Podcast: Minimizing Toxicity of Treatments for B Cell Lymphoma

Updated: Jan 11

An Empowered Patient Podcast featuring Karen Jagoda in conversation with Dr. Dan Gold, President and CEO of MEI Pharma



MEI Pharma is tackling non-Hodgkin's B cell lymphoma to bring a therapy to patients minimizing the toxicities that are associated with current treatments. Their drug candidate zandelisib is a P13K delta inhibitor. It is being studied in lymphoma in B cells to determine if this is a way to block signaling and diminish the malignant capacity of the B cell.


Dan explains, "We sort of think of lymphoma in two flavors. it's either a more chronic disease, or it's a more aggressive disease, and then there is sort of a spectrum that spans that. In the less aggressive, we call it indolent diseases, the patients will live with these cancers for many, many years. "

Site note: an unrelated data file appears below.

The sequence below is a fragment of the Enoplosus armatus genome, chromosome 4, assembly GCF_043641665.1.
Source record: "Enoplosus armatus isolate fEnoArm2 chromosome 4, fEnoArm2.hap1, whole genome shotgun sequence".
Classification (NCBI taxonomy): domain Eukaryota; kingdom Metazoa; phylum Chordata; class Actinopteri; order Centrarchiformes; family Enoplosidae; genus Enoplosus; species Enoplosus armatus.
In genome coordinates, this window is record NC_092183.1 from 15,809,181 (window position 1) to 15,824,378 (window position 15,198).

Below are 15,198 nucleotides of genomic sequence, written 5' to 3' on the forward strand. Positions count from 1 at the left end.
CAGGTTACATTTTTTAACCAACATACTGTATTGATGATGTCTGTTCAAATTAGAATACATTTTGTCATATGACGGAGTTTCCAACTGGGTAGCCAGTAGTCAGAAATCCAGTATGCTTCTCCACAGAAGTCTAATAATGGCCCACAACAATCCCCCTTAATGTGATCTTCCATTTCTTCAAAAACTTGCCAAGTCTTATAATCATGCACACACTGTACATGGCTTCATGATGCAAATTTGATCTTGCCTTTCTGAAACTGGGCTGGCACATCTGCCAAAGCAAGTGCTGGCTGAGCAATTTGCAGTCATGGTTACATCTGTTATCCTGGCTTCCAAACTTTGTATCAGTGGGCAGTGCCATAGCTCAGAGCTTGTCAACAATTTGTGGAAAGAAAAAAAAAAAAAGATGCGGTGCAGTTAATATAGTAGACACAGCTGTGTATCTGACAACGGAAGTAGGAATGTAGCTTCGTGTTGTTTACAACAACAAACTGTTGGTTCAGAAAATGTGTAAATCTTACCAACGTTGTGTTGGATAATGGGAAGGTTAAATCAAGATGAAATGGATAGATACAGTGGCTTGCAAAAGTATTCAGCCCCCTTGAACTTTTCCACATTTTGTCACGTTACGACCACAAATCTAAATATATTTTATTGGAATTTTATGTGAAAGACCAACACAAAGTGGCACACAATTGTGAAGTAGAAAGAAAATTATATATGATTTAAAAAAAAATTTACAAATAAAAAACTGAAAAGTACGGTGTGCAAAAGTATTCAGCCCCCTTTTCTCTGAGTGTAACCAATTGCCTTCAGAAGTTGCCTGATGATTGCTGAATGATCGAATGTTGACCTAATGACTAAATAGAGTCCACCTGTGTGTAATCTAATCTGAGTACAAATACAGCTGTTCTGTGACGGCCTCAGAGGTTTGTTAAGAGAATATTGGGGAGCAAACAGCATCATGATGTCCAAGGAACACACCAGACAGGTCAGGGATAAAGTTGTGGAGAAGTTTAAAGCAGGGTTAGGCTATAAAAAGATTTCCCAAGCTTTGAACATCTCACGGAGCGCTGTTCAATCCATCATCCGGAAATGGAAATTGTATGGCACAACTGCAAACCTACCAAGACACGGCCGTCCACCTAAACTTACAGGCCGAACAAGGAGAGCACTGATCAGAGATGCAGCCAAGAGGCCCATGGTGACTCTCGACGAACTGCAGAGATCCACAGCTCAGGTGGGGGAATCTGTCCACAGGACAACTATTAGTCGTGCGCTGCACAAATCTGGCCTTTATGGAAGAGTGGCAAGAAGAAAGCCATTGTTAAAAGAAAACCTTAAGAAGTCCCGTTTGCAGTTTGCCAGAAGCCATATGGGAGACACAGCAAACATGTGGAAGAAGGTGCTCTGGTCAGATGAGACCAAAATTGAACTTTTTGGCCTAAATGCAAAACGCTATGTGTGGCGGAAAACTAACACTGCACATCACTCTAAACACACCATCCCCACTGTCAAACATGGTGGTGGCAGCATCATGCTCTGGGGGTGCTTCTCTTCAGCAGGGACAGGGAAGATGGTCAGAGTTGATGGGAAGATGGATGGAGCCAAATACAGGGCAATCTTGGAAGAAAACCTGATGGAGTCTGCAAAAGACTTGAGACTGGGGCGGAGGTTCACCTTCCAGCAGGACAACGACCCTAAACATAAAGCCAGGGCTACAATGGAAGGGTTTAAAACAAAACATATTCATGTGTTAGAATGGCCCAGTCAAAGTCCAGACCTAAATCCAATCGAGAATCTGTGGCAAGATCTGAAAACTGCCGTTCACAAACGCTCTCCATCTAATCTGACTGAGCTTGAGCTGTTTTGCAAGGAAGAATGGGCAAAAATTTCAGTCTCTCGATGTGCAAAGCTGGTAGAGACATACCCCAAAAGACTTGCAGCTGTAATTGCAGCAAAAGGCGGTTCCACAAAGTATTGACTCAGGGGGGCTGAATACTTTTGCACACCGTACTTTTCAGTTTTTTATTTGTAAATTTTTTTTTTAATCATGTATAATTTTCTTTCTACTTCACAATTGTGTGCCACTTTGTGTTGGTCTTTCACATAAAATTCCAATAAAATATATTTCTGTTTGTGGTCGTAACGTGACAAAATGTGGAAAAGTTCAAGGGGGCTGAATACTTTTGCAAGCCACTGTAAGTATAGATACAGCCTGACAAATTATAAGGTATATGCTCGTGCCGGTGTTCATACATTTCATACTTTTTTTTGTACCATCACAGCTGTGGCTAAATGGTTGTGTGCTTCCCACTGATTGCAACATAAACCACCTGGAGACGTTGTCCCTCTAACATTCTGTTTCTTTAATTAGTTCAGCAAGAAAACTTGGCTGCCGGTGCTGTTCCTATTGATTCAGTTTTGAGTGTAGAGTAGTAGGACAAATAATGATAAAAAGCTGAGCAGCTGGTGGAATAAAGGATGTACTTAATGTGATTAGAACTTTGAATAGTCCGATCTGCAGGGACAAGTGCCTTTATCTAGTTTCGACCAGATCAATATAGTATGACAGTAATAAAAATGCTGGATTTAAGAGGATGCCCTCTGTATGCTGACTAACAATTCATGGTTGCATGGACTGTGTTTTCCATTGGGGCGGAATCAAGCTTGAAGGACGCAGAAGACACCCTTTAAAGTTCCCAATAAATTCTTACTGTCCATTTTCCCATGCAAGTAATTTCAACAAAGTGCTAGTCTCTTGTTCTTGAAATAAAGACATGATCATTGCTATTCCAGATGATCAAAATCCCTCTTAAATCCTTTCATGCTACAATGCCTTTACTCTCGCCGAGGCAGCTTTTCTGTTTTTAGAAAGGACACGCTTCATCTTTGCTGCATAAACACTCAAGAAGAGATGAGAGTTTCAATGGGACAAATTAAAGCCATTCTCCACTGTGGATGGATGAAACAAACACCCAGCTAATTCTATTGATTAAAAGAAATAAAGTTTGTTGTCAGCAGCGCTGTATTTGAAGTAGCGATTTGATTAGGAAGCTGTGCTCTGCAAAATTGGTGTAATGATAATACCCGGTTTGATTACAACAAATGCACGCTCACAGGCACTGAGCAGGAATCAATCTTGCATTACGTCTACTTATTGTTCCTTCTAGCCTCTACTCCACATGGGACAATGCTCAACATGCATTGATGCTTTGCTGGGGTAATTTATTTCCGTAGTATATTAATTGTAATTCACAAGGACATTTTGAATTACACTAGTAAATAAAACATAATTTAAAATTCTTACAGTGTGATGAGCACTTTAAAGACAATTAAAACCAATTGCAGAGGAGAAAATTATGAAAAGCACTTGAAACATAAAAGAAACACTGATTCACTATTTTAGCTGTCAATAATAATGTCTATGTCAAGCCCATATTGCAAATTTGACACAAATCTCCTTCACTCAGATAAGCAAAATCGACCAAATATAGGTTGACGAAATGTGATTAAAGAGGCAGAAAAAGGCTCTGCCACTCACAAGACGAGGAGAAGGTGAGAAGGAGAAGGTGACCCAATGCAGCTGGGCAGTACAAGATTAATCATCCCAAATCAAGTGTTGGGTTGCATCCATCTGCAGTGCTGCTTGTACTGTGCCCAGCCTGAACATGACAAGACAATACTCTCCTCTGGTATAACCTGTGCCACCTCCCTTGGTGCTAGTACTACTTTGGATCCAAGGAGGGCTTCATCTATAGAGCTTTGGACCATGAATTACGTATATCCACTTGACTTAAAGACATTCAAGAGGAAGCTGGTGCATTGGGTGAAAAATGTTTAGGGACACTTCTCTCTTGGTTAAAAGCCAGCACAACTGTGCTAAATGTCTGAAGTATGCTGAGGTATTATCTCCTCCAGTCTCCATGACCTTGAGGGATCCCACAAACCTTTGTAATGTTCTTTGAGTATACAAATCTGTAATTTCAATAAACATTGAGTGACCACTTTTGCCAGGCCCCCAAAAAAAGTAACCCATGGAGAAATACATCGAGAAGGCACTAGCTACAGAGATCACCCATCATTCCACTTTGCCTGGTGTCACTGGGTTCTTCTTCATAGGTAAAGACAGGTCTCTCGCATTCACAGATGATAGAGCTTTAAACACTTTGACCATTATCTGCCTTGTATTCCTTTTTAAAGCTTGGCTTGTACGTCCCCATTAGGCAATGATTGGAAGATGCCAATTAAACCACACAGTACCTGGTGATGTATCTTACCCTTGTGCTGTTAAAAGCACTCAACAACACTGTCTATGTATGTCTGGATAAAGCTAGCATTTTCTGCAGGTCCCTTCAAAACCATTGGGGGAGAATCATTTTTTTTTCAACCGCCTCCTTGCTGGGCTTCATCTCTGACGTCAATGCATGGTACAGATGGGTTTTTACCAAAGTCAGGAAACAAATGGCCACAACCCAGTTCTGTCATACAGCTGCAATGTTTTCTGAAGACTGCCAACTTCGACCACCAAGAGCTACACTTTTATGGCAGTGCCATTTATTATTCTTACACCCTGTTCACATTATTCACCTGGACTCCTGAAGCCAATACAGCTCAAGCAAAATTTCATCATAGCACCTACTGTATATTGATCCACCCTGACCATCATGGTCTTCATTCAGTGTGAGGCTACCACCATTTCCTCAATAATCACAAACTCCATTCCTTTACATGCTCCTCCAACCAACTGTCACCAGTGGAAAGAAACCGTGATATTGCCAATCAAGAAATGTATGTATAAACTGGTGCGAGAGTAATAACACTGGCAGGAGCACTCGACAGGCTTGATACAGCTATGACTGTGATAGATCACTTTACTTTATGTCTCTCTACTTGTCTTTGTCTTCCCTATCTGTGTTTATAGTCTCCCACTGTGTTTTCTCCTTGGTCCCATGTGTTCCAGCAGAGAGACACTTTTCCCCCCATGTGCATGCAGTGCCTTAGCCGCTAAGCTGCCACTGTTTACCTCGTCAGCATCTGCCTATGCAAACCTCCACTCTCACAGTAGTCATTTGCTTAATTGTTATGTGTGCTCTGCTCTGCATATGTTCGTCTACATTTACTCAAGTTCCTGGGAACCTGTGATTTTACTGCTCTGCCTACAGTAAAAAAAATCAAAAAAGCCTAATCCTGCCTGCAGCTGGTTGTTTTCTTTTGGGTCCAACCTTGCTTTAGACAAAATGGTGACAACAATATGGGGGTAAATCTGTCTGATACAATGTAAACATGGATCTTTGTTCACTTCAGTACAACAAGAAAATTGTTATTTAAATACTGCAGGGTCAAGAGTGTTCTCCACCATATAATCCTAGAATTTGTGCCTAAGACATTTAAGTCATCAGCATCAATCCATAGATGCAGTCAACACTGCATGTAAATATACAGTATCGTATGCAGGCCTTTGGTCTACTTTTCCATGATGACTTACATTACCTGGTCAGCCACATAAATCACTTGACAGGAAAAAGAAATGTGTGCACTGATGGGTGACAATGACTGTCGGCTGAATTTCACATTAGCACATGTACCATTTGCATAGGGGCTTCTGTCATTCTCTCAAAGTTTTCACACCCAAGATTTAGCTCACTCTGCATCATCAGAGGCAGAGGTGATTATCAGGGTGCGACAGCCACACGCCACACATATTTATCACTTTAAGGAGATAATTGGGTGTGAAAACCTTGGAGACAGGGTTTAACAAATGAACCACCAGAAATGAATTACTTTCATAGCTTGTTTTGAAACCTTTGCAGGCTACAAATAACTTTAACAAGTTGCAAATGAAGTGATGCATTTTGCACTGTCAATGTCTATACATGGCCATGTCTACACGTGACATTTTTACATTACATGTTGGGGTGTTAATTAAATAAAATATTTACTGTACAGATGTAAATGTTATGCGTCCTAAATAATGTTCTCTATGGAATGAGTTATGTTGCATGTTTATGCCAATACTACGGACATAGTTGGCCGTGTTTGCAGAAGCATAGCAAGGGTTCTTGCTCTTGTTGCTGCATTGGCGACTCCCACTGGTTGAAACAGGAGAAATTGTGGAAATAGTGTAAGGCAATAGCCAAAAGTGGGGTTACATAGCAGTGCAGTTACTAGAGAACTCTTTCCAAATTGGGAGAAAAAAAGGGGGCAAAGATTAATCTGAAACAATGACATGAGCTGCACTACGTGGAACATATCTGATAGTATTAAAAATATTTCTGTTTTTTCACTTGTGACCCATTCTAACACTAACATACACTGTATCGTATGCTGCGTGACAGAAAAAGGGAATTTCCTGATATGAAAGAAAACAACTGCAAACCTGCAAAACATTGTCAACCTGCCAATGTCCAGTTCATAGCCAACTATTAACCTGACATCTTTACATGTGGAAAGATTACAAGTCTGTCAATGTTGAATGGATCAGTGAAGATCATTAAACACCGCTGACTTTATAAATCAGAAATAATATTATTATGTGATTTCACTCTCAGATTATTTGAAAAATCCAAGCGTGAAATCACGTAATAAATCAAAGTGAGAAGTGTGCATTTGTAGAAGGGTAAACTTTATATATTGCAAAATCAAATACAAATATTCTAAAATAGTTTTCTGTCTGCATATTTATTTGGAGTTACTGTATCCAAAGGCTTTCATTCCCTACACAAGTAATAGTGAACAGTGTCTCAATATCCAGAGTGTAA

"So for the cancers that we treat most commonly or that we're studying most commonly, they're more of the indolent variety. It is interesting because the fact that it's indolent, the patients will respond to therapies. But, eventually, the efficacy of that therapy will wane, and they'll need something else. But there are a number of options that can be staged over the years, again, to keep that cancer at bay, or at least minimally invasive and minimally problematic for many, many years. That's the area that we're focusing all of our energies on currently."


"What we have done, and what we have strived to do is to diminish those toxicities so that the patient will stay on the drug as long as possible. So what we've kind of pioneered for this class of drugs, because of the properties of zandelisib, is that we initially give the patient the drug on a daily basis for a couple of months to get that tumor at bay and shrink it as much as we can."

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